Homer City Council- April 12, 2021: Council moves to restrict motorized watercraft on public beaches

Apr 13, 2021

Homer City Council members: Donna Aderhold, Caroline Venuti, Heath Smith, Mayor Ken Castner, Storm Hansen-Cavasos, Rachel Lord and Joe Evensen
Credit City of Homer

At Monday night's meeting of the Committee of the Whole, City Manager Rob Dumouchel and Jan Keiser, Director of the Department of Public Works presented their Road Maintenance Financial Plan.  The plan details a method for assessing and authorizing City road improvements through the Homer Accelerated Road & Trails Fund. 
 

 During the regular meeting, the council passed a resolution accepting the plan.
 

The council also approved, $75,000 to replace city servers. They authorized the City to write an up to $150,000 grant for an ADA accessible entrance trail to Karen Hornaday Park and passed a resolution to support a Fairbanks group's plan for revising Alaska's administrative code with the intention of making pedestrians and cyclists safer on the road.
  Public comments were  almost all in support of Ordinance 21-23  which would restrict motorized watercraft from launching or landing on City-owned beaches.The ordinance was introduced and had its first reading on Monday night. It is scheduled for a second reading on April 26.
  Michael Hertzog and John Mosher presented to Council on Northern Edge Military Exercises scheduled for Cook Inlet and Kachemak Bay, May 3rd through the 14th. According to Herzog and Mosher’s presentation, the joint operation takes place every other year engaging as many as 10,000 people and over 300 aircraft over 42,000 square miles.
 In response to public testimony opposing the exercise because of its potential damage to marine mammals and wildlife, Mosher said Northern Edge does often use sonar systems and live explosives but attempts to use them only in selected areas and said he will not know which specific methods they will use until the exercise begins.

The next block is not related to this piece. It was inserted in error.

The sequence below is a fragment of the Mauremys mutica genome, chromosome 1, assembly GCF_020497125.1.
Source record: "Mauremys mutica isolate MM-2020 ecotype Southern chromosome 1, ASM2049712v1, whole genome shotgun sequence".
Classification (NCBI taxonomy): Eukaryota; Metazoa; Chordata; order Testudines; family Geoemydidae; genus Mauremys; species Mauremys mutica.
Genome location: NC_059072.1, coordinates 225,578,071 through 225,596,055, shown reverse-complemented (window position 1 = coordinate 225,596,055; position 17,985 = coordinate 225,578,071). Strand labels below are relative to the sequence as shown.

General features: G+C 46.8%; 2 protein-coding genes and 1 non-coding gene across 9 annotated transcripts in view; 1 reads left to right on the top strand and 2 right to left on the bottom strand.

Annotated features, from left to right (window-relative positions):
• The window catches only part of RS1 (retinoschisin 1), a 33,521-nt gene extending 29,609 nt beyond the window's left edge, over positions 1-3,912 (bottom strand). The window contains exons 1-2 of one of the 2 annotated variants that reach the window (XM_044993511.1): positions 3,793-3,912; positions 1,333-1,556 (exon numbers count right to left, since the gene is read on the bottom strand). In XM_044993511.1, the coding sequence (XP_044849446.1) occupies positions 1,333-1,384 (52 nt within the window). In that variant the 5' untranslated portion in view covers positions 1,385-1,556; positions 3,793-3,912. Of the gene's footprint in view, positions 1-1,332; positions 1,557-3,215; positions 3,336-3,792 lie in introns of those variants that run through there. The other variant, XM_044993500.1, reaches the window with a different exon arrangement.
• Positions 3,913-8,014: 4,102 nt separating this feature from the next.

Tim Dillon, Executive Director Kenai Peninsula Economic Development District presented to Council.According to Dillon, KPEDD spent the last year assisting businesses, individuals and municipalities with accessing COVID grant funding. Dillon says KPEDD facilitated about 198 million dollars coming to the Peninsula in relief funds from March 1, 2020 to now. 
 KPEDD has conducted thousands of surveys over the last several months. Dillon said their data show that top two reasons people leave the borough are family and cost of living. Dillion said lack of broadband has been identified as a major problem on the peninsula, also lack of public transportation, and  pre-K childcare.
  In response to the economic downturn caused by COVID-19 pandemic, KPEDD has established a site to link people on the peninsula to employment, job training and scholarships. Check out the site at kenaipeninsulaworkforce.org. 
 In Mayor Ken Castner’s report to council, Castner announced that The City won a lawsuit on Friday in Alaska Supreme Court. The case, a matter of zoning brought by Frank Griswald of Homer, concerned the use of a conditional use permit. Castner said the decision depended upon there being a difference between a conditional use permit and a variance. AK Supreme Court decided for the City of Homer, that yes, a conditional use permit and variance are functionally the same thing.  
 The next meeting of the homer City Council is Monday, April 26, 6 p.m.